Lab Report Template & Rubric (Title is a sentence that states the major finding of your experiment) (2 pts) Your name and Instructor’s name (1 pt.) Department of Biology, Harold Washington College (1 pt.) Introduction Use textbook and reliable academic and scientific sources (see below in References) to write: Background on cells, organisms and essays used. (4 pts) Purpose of experiment and hypothesis. (2 pts) Materials & Methods (4 pts) Use past tense to briefly describe the media, cell lines, reagents, tools and experimental steps you did. Do NOT list reagents or steps. Use a paragraph format instead (plain English). Results (6 pts) Describe your results including figures, images and/or tables if any. Use a legend (short description) below every figure/table and number them. Do NOT discuss your results here. Just describe. For example, bacteria Gram stained pink (this is an observation that should be in this section), thus they are Gram negative (this is an inference that should NOT be here in Results, but in Discussion) Discussion (8 pts) As you discuss, please display the four potential analytical skills below. 1. Analysis: analyzing data; using statistics to support an argument 2. Interpretation: making comparisons; classifying data and formulating categories 3. Evaluation: evaluating the credibility of references, bias, contradictions and errors; suggesting alternatives 4. Inference: questioning evidence, developing alternative hypothesis and drawing conclusions To get a sample how to apply these skills in writing, please refer to Discussion in any scientific article! Do results agree with literature? If not, why? Does your technique need modification? How? Do not reiterate your results but for what is necessary for the sake of discussion. State your major finding (this should be reflected in your title!) References (2 pts) Use APA style in citations Use textbook and outside sources such as PubMed, CDC, NIH, FDA, WHO or scientific journals such as Science, Nature, Cell, Immunity, Annual Reviews, New England Journal of Medicine, Proceedings of the National Academy of Sciences, Journal of immunology, Infection and Immunity, etc. _Cite references whenever using someone else’s ideas, thoughts, or words, including those made in discussion forums. Use double quotation marks for verbatim short quotes. _Summarize or paraphrase, do not copy, text from resources. Notes _Abbreviation: Bacterial names should be full in title and first mention in article: Staphylococcus aureus. Abbreviate afterwards: S. aureus _Nomenclature: Genus name is capitalized, species name is lower case and both are italicized or underscored: Staphylococcus aureus or Staphylococcus aureus. _Grammar/typos/punctuation: Please refer to the Elements of Style by William Strunk Jr., Proofread before submission. _Use Microsoft Word, Arial font, size 11, and 1.0 line spacing
• 3 bactersia: E. coli P. aeruginosa S. aureus • Discuss only the provided data for these three antibiotics and bacteria. • What are the major conclusions you can come up with based on these data? • Cite at least five reliable references from only scientific journals using PubMed search engine.

Tutor Answer

School: Carnegie Mellon University

Attached you will find the question (guideline) and answer (report) of the requested task.

The resistance of Pseudomonas aeruginosa by action of gram-positive antibiotics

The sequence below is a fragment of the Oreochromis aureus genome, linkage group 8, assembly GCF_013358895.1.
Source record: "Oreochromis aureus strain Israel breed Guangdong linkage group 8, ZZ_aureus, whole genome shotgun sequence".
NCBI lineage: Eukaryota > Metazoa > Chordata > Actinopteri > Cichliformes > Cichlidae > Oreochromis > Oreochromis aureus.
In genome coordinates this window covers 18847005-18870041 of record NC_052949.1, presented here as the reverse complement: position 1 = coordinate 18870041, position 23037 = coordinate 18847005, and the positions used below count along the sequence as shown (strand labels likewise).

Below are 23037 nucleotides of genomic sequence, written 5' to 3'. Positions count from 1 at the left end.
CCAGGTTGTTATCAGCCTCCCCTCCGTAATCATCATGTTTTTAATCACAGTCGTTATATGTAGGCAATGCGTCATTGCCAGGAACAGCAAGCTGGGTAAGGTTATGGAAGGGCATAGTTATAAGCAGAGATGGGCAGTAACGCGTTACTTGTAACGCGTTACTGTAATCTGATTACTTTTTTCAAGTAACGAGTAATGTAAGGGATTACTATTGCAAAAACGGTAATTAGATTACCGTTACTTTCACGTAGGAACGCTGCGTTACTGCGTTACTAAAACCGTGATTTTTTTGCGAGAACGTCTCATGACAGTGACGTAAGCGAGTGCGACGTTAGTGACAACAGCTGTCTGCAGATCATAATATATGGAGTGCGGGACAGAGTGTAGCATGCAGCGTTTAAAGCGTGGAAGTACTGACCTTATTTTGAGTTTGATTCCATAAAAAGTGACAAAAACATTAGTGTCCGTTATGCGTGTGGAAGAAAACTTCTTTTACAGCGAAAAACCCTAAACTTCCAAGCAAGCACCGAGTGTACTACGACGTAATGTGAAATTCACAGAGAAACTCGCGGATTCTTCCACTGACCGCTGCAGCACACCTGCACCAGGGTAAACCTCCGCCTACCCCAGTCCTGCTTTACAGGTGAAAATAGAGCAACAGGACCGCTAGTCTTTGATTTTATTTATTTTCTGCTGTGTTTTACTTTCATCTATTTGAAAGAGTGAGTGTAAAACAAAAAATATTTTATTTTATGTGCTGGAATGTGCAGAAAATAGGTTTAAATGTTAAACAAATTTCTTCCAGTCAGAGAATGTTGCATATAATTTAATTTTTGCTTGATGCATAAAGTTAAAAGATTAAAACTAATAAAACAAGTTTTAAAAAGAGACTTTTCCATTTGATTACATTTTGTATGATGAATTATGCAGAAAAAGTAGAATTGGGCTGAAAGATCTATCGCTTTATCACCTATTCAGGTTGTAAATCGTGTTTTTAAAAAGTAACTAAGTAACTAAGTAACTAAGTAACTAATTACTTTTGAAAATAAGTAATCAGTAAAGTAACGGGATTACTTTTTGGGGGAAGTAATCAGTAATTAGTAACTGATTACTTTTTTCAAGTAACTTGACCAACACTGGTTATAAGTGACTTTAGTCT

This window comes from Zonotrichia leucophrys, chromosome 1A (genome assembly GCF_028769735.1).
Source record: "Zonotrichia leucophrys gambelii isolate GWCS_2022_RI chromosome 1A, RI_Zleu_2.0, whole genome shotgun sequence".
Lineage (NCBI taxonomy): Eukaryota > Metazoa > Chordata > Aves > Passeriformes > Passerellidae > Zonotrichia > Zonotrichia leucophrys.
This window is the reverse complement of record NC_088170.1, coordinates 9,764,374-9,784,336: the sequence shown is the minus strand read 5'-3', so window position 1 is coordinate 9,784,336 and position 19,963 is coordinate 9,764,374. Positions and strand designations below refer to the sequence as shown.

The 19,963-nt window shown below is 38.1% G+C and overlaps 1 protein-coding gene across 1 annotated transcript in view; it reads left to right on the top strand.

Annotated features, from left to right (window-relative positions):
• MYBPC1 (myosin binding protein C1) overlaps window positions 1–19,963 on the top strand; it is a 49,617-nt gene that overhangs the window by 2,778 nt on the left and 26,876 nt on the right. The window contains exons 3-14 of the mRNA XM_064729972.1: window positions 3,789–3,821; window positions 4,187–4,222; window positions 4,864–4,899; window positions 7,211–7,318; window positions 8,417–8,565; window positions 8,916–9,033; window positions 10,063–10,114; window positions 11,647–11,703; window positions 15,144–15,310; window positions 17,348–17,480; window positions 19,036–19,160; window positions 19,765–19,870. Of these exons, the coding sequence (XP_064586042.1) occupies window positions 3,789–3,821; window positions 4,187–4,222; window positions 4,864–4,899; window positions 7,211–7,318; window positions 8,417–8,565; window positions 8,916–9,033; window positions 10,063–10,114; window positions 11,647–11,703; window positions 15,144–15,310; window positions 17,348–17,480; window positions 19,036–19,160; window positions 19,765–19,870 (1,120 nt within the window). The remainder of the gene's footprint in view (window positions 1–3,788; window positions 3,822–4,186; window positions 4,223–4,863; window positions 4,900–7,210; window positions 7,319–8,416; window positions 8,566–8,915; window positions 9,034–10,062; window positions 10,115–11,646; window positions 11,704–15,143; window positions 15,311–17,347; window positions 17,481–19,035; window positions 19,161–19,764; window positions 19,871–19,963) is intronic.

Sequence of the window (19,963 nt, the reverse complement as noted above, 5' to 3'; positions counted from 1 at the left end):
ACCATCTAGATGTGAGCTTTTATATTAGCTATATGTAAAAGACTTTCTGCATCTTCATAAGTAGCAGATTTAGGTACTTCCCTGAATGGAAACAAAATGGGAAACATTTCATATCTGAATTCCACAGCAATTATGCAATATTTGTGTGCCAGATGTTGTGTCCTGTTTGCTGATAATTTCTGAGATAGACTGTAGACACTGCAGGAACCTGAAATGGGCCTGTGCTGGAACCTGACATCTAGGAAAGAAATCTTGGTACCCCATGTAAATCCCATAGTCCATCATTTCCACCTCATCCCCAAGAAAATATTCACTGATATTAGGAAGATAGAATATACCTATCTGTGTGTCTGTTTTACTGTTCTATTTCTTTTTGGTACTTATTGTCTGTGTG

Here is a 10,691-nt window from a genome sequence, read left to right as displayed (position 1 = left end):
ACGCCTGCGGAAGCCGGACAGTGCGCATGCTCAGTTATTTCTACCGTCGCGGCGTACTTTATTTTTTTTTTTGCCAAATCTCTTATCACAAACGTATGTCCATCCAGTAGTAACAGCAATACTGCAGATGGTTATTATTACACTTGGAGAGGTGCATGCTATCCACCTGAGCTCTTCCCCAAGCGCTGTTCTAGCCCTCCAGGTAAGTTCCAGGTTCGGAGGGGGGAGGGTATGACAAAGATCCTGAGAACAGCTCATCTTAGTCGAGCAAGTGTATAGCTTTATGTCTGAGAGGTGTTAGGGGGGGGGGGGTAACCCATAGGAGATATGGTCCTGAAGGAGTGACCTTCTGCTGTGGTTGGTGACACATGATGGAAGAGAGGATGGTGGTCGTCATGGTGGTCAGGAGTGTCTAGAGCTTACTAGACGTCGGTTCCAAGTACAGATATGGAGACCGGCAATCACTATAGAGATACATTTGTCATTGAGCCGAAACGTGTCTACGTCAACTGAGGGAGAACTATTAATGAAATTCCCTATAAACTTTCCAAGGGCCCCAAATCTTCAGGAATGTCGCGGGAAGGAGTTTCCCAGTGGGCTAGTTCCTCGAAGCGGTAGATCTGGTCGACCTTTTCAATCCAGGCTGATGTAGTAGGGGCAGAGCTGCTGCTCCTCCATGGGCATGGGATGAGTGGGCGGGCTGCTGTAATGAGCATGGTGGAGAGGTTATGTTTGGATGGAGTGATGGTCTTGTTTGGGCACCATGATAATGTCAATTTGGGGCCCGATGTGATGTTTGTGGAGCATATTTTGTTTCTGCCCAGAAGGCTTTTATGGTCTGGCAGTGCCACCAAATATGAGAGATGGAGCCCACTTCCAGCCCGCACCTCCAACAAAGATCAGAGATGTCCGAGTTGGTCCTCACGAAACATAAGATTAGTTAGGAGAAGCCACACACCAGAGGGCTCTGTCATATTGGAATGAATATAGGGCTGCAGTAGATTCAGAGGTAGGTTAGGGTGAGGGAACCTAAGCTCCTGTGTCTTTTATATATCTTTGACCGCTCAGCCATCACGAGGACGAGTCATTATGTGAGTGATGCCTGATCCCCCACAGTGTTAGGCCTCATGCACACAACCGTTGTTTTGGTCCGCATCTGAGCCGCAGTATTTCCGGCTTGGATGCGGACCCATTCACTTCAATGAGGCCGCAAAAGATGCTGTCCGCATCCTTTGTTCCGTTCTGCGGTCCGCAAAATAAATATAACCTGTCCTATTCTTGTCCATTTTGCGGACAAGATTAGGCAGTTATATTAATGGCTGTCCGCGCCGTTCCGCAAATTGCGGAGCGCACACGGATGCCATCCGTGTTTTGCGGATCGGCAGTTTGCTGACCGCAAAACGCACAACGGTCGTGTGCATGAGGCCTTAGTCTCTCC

Your name and Instructor’s name
Department of Biology, Harold Washington College

One of the major groups of microorganisms responsible for most of the infections is the bacteria. This group are
unicellular microorganisms without nucleus (prokaryotes), their genetic material is contained within a single
circular chain of DNA. The interior of the bacteria (cytoplasm) is enclosed within a cell membrane that also is
surrounded by a rigid cell wall and a capsule layer, made of lipopolysaccharides and lipoproteins (Knight &
Schlager, 2002). The presence of peptidoglycans in the cell wall is a taxonomical criterion for bacteria
classification and could be determined by the Gram stain test, dividing the bacteria in two groups: gram-positive
-like Staphylococcus aureus- and gram-negative bacteria -like Pseudomonas aeruginosa and Escherichia coli(Madigan, Martinko, Stahl, & Clark, 2012).
The growth and multiplication of bacteria can be blocked by the action of chemicals called antibiotics They are
classified by their structure and action mechanism. Neomycin is classified as an aminoglycoside, it's used
against gram-negative and gram-positive bacteria and inhibit the subunit 30S of the ribosome in the protein
synthesis. Erythromycin, a macrolide used against gram-positive bacteria, also inhibit another subunit in the
protein synthesis, the 50s subunit in the ribosome. Instead, bacitracin, used against gram-positive bacteria,
blocks the synthesis of the cellular wall (Madigan et al., 2012).
Bauer, Kirby, Sherris & Turck, (1966) improved the paper disk method, for determining susceptibility of bacteria
to antibiotics and chemotherapeutic agents, by the interpretation of the inhibition zones. The interpretation of the
antibiotics used in this work could be reviewed in the Table 1.

Inhibition zone diameter
Resistant Intermediate Sensitive
12 or less
17 or more
Erythromycin 13 or less
18 or more
8 or less
13 or more
Table 1. Zone sizes and their interpretation for antibiotics used in this work (Bauer et al., 1966).
The increasing occurrence of resistant bacteria is happening worldwide, endangering the efficacy of antibiotics.
This “crisis” has been attributed to abuse of antibiotics, extensive agricultural use, and slow development of new
antibiotics by the drug industry due...